Susan takes me to Y studio where an exhibition of her photos is being displayed. And the photos from the 1960s of the band The Grateful Dead are striking, the atmosphere of the music is somehow mirrored in the photos. I am impressed with the experimental nature of some of the photos, while other photos are quite realistic. Susan and I decide to go for lunch at Aqua Bleu. They have a happy hour, everything is really cheap and it all tastes great. I love it.

Then we only have one more task and that is for me to buy socks to wear on the plane. This may seem odd to some people, but while you are on the plane for 14 hours, it is nice to not wear shoes the whole time. The days when the airlines provided you with socks are over. And even when they did provide them, they were if the most disgusting texture. But on the way to San Francisco I forgot to take socks along. So Susan takes me to a shop that only sells socks. It is a paradise for sock lovers, the choices are amazing and the imagination of the people making these socks is unbelievable. I buy one more pair (a very colorful pair, I might add) for my cousin who had a birthday recently, now I have this great present (or is it? Well, it will be one of a few presents).

We get home and it is time soon to leave. I am waiting to be picked up by Richard. I say goodbye to Susan and we are off on the highway to San Francisco at around 6:00 pm. Richard is a lovely companion, we talk about Australia and his time in Tasmania all those years ago. We talk about how great the Cabrillo Festival is and how it keeps developing and getting better and better and the great support that it enjoys with the generous people of Santa Cruz.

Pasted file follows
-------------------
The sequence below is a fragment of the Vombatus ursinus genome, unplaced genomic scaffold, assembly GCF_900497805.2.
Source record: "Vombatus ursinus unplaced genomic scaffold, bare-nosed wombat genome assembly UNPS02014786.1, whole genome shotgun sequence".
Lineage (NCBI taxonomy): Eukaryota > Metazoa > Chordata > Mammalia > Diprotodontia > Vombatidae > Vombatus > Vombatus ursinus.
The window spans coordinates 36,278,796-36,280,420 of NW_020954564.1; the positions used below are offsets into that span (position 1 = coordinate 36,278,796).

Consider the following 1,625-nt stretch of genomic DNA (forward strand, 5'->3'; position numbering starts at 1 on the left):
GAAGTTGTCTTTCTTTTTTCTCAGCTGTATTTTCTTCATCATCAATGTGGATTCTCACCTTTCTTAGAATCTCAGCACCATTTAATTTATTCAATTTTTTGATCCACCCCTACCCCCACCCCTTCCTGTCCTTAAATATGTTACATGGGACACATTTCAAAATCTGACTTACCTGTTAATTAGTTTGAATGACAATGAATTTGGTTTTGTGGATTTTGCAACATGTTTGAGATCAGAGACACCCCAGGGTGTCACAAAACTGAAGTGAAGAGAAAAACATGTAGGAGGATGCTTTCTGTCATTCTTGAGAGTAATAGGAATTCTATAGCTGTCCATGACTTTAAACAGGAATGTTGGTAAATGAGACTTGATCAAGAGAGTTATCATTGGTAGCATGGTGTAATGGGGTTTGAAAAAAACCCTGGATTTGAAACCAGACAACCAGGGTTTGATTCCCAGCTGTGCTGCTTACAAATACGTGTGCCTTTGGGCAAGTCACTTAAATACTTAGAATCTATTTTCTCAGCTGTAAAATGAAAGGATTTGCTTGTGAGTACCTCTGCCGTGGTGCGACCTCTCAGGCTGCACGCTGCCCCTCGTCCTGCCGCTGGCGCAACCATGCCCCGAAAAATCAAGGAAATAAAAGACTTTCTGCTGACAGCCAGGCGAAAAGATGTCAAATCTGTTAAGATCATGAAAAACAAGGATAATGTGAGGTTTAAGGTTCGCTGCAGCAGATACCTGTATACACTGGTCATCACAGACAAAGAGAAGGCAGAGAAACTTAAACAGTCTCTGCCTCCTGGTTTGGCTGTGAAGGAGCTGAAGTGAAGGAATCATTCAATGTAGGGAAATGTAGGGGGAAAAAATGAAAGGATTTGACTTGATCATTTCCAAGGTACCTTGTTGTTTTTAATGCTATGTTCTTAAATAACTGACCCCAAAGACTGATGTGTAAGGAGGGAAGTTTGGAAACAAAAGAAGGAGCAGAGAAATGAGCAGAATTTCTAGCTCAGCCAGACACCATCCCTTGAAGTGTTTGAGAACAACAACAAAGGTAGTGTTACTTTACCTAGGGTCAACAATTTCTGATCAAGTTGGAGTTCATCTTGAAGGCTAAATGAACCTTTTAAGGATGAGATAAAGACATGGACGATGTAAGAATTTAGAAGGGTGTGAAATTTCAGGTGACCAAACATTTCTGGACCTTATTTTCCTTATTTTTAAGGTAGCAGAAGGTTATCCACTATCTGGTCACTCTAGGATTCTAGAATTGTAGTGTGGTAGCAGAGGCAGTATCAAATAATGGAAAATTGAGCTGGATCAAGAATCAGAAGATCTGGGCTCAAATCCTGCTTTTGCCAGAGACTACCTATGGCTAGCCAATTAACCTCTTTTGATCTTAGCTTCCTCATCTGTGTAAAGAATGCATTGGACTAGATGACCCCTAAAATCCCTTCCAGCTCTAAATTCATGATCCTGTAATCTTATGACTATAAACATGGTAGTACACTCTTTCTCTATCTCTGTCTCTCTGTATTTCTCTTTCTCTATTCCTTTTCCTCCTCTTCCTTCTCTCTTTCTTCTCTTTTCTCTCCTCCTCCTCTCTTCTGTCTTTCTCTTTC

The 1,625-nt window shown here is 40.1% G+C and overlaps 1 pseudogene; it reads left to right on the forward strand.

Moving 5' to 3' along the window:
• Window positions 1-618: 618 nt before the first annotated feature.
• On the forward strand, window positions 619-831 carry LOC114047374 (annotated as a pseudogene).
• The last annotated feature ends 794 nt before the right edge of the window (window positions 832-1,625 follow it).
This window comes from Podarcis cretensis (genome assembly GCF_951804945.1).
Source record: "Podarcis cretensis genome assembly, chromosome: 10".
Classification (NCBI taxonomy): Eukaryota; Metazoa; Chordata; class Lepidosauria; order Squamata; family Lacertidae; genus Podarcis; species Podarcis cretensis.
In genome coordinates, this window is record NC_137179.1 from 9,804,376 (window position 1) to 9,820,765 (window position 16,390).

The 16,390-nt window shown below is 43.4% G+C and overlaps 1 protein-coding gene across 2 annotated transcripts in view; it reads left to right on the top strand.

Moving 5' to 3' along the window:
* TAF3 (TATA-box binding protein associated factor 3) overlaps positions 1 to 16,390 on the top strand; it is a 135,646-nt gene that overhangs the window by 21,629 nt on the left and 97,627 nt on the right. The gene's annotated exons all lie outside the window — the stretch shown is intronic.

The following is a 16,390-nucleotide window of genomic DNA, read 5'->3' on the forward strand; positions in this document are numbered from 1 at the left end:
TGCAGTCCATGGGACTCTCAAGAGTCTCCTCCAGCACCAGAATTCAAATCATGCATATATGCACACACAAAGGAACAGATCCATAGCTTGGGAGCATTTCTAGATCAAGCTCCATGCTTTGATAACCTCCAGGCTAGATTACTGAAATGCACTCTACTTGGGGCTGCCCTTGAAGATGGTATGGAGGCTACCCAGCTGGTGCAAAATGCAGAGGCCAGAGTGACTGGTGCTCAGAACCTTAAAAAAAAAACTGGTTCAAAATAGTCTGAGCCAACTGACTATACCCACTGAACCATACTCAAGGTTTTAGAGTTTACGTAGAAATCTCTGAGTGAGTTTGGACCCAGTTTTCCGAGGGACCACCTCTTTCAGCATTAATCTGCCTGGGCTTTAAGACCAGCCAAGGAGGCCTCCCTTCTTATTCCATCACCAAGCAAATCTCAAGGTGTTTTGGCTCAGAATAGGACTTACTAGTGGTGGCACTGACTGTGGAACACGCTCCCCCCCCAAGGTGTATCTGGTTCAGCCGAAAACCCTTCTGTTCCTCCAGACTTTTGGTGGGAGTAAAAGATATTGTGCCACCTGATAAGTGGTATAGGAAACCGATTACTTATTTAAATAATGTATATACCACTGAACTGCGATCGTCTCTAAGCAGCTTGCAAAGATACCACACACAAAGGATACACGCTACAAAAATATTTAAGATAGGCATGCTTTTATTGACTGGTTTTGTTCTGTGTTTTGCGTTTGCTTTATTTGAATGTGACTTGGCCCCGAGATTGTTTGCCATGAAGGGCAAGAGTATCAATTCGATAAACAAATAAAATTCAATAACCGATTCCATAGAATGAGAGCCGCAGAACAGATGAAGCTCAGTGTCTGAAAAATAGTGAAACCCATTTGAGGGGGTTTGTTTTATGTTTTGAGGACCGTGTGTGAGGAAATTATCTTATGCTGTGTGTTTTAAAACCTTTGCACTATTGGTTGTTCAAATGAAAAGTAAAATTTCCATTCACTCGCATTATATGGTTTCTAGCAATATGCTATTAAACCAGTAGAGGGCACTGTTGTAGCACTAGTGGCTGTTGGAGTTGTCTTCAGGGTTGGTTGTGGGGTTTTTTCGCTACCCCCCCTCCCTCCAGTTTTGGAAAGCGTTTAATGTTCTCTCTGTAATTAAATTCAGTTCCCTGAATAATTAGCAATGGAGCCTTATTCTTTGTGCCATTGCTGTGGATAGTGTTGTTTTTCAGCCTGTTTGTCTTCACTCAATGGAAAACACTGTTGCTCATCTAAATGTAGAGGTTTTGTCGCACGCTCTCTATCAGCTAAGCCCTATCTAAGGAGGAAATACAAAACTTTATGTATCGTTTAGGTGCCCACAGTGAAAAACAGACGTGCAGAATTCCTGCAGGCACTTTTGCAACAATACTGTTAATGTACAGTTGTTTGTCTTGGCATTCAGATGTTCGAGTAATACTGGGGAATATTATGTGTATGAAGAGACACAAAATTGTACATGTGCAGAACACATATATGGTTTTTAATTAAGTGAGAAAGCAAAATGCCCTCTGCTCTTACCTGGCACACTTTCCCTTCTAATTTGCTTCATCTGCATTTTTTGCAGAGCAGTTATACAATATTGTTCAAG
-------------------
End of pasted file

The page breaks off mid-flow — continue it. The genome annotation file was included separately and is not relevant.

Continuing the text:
I am at the airport at 7:00 p.m. and I look for the check-in counter, and see that the check-in starts in fifteen minutes and there are already at least 30 people in front of me. It is early, considering that the flight is around 11:00 p.m. But I like to be early and I don’t ever mind hanging around in airports, I can always write or read or just observe. I hate being in a hurry and worry about rushing to anything. Peace of mind is terribly important to me, even if this infuriates all my companions, as people find my pedantic “over-punctuality” extreme, unnecessary and counter-productive. For example, Alexander says that the reason why my suitcase usually comes out last is because it is one of the first to go inside the plane, so it ends up in the back. (I am not sure if I agree with this theory, as it probably undergoes a few stages in which the order of the luggage changes around, but hey, this will stay a mystery, and, as long as I do get my suitcase in the end, I am not complaining.)

I go towards the gate and see a very long queue for the customs, everyone must take the shoes off and, as usual, laptops out of the cases and all the jackets out etc. My stuff takes up 4 boxes, and everyone is in a rush to get through; I feel like all my stuff is taking up time and space. Everyone gets to “enjoy” a body x-ray, what a procedure!

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Getting ready for the long journey home

I am on my own. There is still some time and I contemplate the past week and just wonder what awaits me at home. I am really looking forward to seeing my family: Alexander and my young son Nick. I also wonder how my other sons are doing, Ilya and Alex.

In the plane I find out that, while I fly economy, I actually get an economy premium seat, a pleasant surprise. Not sure why, but I’m not complaining: these seats have much more space and go back lower and have something that I find terribly important, a foot step. I love it and immediately fall asleep, even before we take off.

I’m back in Sydney. My suitcase is one of the last ones to arrive. Once I’m home it all feels like a dream—it was an amazing week and I can’t believe how fast it just flew by. Hopefully the dream is a recurring one.